Ravi wanted to give his parents the opportunity to put an end to their misdeeds and so he sent a mountain of evidence against Mr. Neinhaus to the prosecutors in his parents' files. On the following day they were all found dead with no sign of the evidence. Ravi found honeypot servers now hosting their accounts, clearly put in place to identify the hacker who'd leaked this information to the authorities. Mr. Neinhaus had access to immense surveillance. He valued his operation and his own safety more than any human life. For this, Ravi was determined to stop him.

At dinner that night, Ravi made up a story and told it to his parents. He told them a story about a kid at school who'd made himself vomit to get sent home for the afternoon and asked his parents how they'd feel if he were to do something like that. As talented legal professionals, they weren't so dense or ignorant to answer a question without context and Ravi explained that the kid was bullied. His mother chose to provide her assessment and explained that she sympathized with the boy's actions but would advise him—had she been his parent—to employ a more viable strategy for the long term. She told Ravi that the solution to bullies was fairly simple: remove their source of power and they will have none to exert.

That night, Ravi drained the bank accounts of the Neinhaus family, their businesses, and their investments.

Ravi converted the funds into cryptocurrency, washed the coins in an exchange, and distributed them into thousands of untraceable Monero wallets. He used an encryption scheme he'd devised for a school project to convert the private keys of every wallet to standard email address and password combos, created a community forum for horse breeders, and used a machine learning algorithm to create years of fake content.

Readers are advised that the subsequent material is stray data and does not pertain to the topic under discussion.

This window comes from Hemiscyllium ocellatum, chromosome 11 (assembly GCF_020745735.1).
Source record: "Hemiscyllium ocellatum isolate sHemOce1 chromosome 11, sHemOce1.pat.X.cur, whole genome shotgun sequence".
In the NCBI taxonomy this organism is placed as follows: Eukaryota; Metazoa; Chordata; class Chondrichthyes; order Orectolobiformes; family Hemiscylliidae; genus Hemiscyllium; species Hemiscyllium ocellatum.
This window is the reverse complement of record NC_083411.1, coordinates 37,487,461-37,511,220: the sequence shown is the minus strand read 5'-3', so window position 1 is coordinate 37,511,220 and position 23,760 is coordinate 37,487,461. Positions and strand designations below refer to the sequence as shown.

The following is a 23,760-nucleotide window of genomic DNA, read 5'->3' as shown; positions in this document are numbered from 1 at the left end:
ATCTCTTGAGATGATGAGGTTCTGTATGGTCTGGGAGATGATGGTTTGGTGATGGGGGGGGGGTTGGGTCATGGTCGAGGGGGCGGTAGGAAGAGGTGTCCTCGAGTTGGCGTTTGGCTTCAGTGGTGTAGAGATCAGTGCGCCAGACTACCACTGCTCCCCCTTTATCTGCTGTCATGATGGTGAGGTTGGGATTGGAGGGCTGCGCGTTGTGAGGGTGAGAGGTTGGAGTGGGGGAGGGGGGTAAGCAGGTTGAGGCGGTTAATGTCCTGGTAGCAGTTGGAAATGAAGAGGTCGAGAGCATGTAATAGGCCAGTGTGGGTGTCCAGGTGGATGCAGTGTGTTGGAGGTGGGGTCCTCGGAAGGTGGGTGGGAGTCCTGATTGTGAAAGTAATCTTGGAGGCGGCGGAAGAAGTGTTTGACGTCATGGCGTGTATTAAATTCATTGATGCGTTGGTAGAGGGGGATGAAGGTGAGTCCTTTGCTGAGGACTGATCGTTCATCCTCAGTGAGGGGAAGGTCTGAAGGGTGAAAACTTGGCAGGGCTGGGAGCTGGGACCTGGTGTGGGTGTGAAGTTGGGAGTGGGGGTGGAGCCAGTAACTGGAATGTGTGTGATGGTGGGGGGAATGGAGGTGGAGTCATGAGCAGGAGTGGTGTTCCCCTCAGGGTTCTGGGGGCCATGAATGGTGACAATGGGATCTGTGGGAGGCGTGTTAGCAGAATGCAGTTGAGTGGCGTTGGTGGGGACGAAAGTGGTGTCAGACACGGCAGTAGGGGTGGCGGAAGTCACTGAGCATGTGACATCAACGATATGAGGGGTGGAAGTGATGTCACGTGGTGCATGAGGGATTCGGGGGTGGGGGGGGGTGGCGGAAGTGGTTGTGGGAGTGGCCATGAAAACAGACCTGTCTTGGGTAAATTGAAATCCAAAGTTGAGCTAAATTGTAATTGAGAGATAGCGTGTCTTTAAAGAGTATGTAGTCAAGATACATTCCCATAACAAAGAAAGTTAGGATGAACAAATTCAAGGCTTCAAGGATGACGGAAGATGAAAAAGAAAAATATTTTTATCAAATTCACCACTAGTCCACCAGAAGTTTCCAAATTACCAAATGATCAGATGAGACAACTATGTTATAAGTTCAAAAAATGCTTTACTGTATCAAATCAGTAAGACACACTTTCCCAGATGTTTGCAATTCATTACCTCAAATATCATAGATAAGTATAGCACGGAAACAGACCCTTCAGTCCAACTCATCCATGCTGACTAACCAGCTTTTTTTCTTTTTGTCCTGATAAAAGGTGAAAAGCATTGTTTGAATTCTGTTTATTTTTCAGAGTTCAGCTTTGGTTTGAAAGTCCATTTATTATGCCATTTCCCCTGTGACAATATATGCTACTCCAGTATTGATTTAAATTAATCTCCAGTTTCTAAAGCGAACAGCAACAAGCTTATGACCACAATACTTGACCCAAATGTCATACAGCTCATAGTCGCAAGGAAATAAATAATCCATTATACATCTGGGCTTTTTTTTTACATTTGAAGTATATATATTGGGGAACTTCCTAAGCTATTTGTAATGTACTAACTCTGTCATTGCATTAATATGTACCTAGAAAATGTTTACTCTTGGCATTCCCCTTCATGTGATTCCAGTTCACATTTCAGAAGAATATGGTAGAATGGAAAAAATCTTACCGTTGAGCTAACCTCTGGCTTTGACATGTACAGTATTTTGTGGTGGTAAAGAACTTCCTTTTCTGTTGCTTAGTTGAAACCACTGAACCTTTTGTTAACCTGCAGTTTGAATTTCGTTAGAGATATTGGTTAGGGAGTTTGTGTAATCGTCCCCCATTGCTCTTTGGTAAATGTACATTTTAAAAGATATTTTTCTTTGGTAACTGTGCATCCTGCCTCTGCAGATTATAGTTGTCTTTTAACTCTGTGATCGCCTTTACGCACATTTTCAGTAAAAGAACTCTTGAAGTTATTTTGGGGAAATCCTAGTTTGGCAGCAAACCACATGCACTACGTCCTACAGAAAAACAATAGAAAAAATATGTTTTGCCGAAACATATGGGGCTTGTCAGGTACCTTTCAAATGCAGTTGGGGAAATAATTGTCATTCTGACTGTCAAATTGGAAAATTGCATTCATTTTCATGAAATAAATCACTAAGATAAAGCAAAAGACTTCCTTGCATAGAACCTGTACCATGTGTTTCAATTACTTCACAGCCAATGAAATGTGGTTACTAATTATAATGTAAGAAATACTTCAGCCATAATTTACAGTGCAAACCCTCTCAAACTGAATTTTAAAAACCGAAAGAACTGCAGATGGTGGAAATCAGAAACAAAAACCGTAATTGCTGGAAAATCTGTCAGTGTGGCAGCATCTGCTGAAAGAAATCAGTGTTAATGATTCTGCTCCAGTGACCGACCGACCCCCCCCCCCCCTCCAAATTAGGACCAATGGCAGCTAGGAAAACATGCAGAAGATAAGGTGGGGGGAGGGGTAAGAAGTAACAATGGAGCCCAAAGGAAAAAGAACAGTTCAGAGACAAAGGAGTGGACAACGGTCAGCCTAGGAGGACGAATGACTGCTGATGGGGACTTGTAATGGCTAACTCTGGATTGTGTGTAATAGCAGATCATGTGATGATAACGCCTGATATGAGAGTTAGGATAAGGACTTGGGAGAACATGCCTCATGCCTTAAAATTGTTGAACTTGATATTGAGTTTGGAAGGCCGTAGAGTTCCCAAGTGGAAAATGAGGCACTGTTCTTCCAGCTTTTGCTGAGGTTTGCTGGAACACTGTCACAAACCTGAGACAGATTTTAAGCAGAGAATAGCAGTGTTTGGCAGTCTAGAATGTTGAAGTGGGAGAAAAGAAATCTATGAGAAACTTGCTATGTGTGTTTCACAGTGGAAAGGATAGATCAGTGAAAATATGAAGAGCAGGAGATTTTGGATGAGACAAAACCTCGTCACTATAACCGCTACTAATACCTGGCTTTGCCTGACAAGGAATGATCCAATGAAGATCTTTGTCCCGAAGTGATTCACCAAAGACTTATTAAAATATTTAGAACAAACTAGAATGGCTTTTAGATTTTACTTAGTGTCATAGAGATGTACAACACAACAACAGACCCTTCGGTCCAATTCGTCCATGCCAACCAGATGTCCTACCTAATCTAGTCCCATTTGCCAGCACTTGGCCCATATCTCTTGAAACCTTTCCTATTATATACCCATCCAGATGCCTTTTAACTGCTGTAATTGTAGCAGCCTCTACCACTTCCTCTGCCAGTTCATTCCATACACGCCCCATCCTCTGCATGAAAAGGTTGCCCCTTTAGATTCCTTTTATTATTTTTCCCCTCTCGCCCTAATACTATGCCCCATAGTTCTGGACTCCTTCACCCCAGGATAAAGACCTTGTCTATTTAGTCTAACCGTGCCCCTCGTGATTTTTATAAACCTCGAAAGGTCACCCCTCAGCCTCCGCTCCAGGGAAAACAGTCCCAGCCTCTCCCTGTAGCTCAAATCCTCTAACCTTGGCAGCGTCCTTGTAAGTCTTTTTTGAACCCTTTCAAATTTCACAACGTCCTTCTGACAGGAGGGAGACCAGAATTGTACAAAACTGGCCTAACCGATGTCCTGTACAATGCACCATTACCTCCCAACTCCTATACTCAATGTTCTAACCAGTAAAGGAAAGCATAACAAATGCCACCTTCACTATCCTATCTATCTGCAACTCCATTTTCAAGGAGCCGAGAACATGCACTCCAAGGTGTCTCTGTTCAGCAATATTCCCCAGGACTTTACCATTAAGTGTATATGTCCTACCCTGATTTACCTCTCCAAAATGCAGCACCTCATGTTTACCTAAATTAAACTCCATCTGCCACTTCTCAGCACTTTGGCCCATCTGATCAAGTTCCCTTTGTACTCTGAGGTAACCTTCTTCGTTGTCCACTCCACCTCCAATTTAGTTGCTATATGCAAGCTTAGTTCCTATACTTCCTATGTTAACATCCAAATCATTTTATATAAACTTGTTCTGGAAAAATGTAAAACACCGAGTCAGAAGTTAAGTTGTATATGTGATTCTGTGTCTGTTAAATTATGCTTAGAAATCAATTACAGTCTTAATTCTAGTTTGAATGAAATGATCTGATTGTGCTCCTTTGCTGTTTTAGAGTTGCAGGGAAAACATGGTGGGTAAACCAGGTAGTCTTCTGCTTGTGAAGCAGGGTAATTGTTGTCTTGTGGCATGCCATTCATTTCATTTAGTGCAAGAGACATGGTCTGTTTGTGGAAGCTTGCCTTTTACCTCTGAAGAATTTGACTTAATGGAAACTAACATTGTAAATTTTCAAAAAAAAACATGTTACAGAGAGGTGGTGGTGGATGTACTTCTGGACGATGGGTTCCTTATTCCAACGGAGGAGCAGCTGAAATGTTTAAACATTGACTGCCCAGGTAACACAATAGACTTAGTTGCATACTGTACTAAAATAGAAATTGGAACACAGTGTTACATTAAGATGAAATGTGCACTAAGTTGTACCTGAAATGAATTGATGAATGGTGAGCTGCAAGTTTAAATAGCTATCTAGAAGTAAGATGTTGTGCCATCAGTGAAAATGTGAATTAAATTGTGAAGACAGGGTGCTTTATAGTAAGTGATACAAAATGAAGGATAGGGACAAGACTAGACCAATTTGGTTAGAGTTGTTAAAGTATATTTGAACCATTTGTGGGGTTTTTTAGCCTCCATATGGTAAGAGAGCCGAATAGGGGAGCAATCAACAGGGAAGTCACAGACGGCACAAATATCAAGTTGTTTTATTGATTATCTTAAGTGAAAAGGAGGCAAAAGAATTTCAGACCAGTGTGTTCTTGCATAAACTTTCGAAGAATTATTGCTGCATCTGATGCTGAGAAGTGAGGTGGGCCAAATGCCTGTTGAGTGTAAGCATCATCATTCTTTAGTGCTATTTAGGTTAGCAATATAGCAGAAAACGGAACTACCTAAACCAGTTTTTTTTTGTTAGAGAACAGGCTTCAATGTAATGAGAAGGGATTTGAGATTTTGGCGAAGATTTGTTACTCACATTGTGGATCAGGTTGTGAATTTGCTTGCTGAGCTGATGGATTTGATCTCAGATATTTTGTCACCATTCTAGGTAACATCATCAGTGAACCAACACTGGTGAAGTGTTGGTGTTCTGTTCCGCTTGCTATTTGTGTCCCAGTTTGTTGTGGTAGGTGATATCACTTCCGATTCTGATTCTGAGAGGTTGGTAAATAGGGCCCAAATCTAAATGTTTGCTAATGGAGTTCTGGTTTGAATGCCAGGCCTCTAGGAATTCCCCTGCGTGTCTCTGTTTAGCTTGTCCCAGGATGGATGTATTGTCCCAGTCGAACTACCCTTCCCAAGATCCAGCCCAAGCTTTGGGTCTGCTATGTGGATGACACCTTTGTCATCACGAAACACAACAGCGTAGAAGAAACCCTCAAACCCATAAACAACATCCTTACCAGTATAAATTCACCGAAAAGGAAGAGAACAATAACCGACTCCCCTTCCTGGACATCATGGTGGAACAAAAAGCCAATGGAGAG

While anyone scrutinizing the content of the site would notice it was a facade, he didn't expect any visitors. He simply hid the keys in the only safe place he could: in public, where no one appeared to own them.

The Neinhaus Enterprise devolved into chaos by morning. Without any money, and therefore power, his demand for loyalty held no weight. Several of the lesser druglords made their moves. The Neinhaus sisters protected their father for the night but the people he once controlled couldn't be stopped by three young women, regardless of their dangerous talents. He sent his daughters away, tasking them to find the hacker that destroyed their livelihoods, so that they may seek revenge and live their lives without the protection he could formerly provide. And with his daughters in the wind, Blutsang contacted his most loyal protectors: Helton Family Law. Less than 48 hours after Ravi's incredible heist, his target was sleeping in the guest room next to his.

Moments before it happened, Ravi's parents sat him down and explained the circumstances. Ravi's heart skipped a beat but quickly found its rhythm again. I know you wouldn't bring a dangerous criminal into our house, he said. You've always protected the innocent. That's why you love the law. His mother found his statements curious, but Ravi was already off to his room to check their phone logs, uncover the number of Mr. Neinhaus' active burner, and clone the SIM card to gain access to his communications. It didn't take Ravi long to discover that he wasn't a suspect. The Neinhaus sisters were looking for the hacker and their father was hiding out in his home. He had nothing to fear.